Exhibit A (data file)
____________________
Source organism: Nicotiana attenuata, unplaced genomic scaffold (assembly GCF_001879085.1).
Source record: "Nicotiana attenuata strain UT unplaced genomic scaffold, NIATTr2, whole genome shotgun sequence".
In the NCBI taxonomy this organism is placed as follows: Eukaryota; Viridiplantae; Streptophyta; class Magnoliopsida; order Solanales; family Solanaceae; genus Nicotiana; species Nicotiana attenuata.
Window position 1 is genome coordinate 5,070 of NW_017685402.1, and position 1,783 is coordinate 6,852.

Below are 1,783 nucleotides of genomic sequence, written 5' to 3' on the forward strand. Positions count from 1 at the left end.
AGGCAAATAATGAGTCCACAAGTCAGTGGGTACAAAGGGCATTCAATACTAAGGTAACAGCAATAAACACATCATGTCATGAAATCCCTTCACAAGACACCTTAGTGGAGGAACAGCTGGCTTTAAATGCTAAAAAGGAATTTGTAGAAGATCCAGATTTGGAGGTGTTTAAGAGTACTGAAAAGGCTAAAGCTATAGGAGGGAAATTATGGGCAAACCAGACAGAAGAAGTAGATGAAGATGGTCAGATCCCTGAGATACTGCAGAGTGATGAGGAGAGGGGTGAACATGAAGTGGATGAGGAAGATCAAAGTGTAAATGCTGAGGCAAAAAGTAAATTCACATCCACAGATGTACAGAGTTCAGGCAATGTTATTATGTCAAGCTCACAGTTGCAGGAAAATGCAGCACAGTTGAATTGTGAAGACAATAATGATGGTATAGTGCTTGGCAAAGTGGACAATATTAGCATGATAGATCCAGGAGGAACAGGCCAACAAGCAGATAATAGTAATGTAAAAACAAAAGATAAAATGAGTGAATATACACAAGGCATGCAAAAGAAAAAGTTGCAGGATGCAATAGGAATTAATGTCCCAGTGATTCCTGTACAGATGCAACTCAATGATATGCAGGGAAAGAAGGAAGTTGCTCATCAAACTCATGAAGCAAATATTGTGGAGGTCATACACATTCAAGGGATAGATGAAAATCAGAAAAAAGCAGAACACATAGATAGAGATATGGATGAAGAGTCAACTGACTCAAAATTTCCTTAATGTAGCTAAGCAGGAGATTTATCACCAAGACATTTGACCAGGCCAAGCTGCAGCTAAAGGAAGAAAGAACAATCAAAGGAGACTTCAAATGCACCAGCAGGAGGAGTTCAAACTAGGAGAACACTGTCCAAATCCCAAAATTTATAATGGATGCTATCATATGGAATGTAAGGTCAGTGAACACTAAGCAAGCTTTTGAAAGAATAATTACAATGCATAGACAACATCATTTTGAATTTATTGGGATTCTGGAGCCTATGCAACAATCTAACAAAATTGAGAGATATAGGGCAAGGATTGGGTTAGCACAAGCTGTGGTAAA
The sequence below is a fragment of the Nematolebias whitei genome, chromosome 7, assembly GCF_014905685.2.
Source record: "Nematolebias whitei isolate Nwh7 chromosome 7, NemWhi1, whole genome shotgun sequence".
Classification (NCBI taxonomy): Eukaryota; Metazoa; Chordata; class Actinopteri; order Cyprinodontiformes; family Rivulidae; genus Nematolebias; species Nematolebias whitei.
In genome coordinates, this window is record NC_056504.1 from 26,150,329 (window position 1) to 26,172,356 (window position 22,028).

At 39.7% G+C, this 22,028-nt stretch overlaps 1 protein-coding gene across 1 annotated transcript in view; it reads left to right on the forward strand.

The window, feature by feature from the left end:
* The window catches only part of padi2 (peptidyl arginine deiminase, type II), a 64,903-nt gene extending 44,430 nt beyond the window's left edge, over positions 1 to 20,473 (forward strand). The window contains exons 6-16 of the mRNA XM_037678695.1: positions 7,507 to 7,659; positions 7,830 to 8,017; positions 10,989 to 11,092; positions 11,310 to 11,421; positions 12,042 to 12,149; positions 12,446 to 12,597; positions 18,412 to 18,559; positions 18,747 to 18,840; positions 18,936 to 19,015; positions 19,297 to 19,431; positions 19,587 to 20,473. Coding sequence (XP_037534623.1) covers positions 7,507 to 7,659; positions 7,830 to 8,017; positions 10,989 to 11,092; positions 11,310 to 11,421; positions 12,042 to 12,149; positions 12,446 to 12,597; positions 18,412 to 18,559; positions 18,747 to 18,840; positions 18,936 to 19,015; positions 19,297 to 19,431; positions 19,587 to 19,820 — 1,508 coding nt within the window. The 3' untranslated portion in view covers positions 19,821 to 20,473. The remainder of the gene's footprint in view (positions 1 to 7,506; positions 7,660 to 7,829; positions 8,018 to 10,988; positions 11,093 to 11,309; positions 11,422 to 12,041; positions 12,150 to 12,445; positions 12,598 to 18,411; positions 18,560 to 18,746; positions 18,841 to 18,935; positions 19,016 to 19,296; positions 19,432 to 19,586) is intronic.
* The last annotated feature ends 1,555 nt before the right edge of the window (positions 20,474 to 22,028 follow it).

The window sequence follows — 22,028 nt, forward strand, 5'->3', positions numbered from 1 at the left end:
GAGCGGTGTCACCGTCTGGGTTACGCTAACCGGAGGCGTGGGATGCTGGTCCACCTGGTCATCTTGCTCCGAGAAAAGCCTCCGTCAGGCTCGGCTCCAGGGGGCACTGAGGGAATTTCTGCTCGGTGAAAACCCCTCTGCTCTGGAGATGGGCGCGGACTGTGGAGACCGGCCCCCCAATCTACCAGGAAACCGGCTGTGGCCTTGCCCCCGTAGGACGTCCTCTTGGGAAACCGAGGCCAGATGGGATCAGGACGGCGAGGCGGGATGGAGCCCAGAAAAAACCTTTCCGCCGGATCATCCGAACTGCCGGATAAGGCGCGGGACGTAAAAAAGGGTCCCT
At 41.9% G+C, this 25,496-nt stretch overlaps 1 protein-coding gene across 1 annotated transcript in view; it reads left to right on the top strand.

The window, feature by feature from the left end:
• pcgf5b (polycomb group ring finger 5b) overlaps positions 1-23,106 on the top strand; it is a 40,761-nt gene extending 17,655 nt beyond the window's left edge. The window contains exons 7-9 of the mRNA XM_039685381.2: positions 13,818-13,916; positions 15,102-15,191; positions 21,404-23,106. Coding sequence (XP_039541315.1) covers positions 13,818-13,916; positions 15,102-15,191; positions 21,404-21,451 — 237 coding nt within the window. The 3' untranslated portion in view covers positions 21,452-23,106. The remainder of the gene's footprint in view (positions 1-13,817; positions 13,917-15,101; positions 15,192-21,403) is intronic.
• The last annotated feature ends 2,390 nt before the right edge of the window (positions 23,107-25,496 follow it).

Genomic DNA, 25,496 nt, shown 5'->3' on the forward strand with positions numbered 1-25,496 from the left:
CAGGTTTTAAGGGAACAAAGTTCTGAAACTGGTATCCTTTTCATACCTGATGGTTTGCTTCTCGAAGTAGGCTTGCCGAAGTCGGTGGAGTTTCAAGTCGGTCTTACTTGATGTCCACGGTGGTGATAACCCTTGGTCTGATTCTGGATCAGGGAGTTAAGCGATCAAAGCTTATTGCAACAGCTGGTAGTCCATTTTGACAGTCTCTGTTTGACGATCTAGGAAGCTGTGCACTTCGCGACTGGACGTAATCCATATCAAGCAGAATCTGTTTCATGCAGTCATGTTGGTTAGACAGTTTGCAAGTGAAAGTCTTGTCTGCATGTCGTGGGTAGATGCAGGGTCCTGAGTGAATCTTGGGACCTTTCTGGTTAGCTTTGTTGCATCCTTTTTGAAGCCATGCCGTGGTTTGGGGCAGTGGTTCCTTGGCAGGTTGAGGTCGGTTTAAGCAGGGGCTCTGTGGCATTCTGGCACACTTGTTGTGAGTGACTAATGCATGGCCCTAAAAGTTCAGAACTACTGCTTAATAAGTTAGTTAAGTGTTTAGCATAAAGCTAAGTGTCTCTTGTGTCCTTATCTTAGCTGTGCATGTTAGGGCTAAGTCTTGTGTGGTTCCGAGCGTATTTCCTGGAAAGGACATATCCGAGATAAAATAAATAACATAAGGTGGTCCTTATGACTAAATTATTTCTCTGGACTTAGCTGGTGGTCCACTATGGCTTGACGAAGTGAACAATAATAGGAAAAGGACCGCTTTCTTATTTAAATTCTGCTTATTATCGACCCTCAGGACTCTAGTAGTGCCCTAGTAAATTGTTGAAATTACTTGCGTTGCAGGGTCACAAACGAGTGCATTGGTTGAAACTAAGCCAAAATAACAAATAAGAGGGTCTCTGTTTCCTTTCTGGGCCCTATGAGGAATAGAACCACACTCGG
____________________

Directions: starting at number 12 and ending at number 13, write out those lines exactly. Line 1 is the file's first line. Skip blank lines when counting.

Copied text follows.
The window, feature by feature from the left end:
* The window catches only part of padi2 (peptidyl arginine deiminase, type II), a 64,903-nt gene extending 44,430 nt beyond the window's left edge, over positions 1 to 20,473 (forward strand). The window contains exons 6-16 of the mRNA XM_037678695.1: positions 7,507 to 7,659; positions 7,830 to 8,017; positions 10,989 to 11,092; positions 11,310 to 11,421; positions 12,042 to 12,149; positions 12,446 to 12,597; positions 18,412 to 18,559; positions 18,747 to 18,840; positions 18,936 to 19,015; positions 19,297 to 19,431; positions 19,587 to 20,473. Coding sequence (XP_037534623.1) covers positions 7,507 to 7,659; positions 7,830 to 8,017; positions 10,989 to 11,092; positions 11,310 to 11,421; positions 12,042 to 12,149; positions 12,446 to 12,597; positions 18,412 to 18,559; positions 18,747 to 18,840; positions 18,936 to 19,015; positions 19,297 to 19,431; positions 19,587 to 19,820 — 1,508 coding nt within the window. The 3' untranslated portion in view covers positions 19,821 to 20,473. The remainder of the gene's footprint in view (positions 1 to 7,506; positions 7,660 to 7,829; positions 8,018 to 10,988; positions 11,093 to 11,309; positions 11,422 to 12,041; positions 12,150 to 12,445; positions 12,598 to 18,411; positions 18,560 to 18,746; positions 18,841 to 18,935; positions 19,016 to 19,296; positions 19,432 to 19,586) is intronic.